WATCH: In a battle between two of the best players this season, Sabalenka emerged victorious in her first win over Bencic since 2019.

Something had to give: Belinda Bencic and Aryna Sabalenka each arrived to the Australian Open with an Adelaide title in hand, but only one could advance into the quarterfinals.

In the end, Sabalenka emerged with her now-eight-match winning streak intact, rallying from an early break down to defeat the No. 12 seed, 7-5, 6-2 and reach the last eight for the first time Down Under in one hour and 27 minutes.

Sabalenka is not only yet to drop a set in 2023, but the No. 5 seed hadn’t been pushed past four games in a set since coming to Melbourne, where she has been thought of as a favorite to win an as-yet elusive Grand Slam title.

That last stat came to an end thanks to some patchy early play from Sabalenka, who struggled with her serve and forehand as Bencic began far stronger to take a quick break advantage.

Sabalenka and Bencic last played on a brisk Dubai evening in 2019, where Bencic, now working with Sabalenka’s then-coach Dmitry Tursunov, saved a match point to earn her first of four Top 10 victories and a career-revitalizing title. Absorbing and redirecting Sabalenka’s pace in much warmer conditions on Rod Laver Arena, the 25-year-old Swiss looked similarly confident, moving within two games of the opening set with an ace.

For as frustrated as she surely felt, fans got a front row seat for the “boring” Sabalenka, the one who has opted out of flashes of anger in favor of using that energy to refocus on the next point.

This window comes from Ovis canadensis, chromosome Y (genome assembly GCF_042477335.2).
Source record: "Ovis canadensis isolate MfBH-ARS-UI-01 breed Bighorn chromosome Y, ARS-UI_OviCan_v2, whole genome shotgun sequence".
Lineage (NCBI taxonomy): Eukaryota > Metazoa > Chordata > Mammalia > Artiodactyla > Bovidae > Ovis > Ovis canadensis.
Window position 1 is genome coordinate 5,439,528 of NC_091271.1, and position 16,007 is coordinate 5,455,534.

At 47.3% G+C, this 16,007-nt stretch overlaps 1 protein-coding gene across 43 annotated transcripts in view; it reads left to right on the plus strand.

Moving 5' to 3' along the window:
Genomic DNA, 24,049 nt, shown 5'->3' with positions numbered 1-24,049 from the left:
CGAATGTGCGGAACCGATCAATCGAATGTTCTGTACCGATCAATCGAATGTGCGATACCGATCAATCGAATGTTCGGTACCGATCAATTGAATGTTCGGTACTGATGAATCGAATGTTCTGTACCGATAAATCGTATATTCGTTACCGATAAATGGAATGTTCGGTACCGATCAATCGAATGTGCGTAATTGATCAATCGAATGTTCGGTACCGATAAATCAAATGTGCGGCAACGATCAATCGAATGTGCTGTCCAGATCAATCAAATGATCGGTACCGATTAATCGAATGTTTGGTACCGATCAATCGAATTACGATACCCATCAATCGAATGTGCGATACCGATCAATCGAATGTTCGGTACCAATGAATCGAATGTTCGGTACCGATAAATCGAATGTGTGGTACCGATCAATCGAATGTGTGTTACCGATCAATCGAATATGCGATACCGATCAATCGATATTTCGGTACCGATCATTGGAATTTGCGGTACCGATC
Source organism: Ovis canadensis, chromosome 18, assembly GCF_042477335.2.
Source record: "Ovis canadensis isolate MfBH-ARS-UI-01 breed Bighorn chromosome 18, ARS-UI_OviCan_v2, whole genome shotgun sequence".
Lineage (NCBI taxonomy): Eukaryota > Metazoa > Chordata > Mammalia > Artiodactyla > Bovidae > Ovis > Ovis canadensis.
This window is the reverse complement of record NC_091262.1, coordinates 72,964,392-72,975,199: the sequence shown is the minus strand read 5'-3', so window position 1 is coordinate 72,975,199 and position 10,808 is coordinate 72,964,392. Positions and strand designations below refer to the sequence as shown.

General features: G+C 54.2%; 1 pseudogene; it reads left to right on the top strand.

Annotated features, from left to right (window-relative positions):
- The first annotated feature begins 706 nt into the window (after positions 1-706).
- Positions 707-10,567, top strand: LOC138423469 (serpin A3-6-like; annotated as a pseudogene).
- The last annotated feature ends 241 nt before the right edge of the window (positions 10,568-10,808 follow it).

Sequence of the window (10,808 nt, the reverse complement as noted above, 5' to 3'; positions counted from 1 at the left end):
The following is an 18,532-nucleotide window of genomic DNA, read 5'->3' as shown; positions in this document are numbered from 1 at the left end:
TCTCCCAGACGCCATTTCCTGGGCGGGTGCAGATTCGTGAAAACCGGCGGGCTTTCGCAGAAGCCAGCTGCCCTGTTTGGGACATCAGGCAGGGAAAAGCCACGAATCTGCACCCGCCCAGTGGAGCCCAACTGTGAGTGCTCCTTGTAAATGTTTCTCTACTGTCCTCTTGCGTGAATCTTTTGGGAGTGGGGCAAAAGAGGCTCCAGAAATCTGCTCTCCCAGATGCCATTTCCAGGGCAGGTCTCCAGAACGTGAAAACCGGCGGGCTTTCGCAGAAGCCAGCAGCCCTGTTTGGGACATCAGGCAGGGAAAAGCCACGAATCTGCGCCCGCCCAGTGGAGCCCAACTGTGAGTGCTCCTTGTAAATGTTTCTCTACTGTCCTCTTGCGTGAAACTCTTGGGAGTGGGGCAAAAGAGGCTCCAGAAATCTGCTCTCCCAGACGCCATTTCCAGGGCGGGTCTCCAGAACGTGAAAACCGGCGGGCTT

“It feels like I wish I would be like that few years ago, you know,” she said somewhat ruefully earlier this week. “Finally, I understand what everyone was looking for and asking for.”

Still, for a moment, it almost looked like the 24-year-old had shown up flat for her biggest match of the season.

Instead, it was around this point that Sabalenka finally rediscovered her rhythm; after serving three double faults in one game, she only struck one more and she reeled off five of the next six games.

“It took me a little while to understand that negative emotions won’t help on court,” she added on court. “I just have to stay strong, believe on court, and do everything I can to get back in the score and win the match. I’m very happy with how I was inside during the match today.”

Growing in confidence—and still capable of excitement—she ended the set with 18 winners to 13 unforced errors, and it was Bencic who suddenly looked uncomfortable, giving into frustration and throwing in a double fault of her own on set point.

“Definitely today I felt like I couldn't handle her power,” Bencic admitted in press. “I think that was the biggest difference. But still, you know, I don't feel like this is a really bad loss. Like, she's for sure very in form right now and also playing very good.

“So I'm not, like, discouraged. I'm not like super devastated after this loss. I feel like I had a great start of the year. Yeah, I feel like I just want to go back and work harder and come back.”

Sabalenka carried her stronger serve—famously modified by a biomechanic expert—into the second set, putting increased pressure on return to break for what quickly became a 5-2 lead.

"I'm super happy that this thing with my serve didn't happen to me earlier," she reflected after the match. "Before I wouldn't be really open for that. I would be like, 'You know what, my serve is fine, I don't want to change anything.' Actually, even when my serve was working, it wasn't really right.

"In that moment open for whatever. I was just like, 'Please, someone help me to fix this fucking serve!' I'm sorry for swearing, but this is how it was. This is the true feeling."

By the end, she was striking winners at will, teeing off on the Bencic serve to earn a part of match points, converting her second with one last fearsome forehand.

In all, she landed an outstanding 32 winners to just 18 unforced errors, and looks as relaxed as ever as she prepares to face Donna Vekic for a spot in the semifinals.

She may be overdue for a first major victory, but after all of her improvements, something's got to give.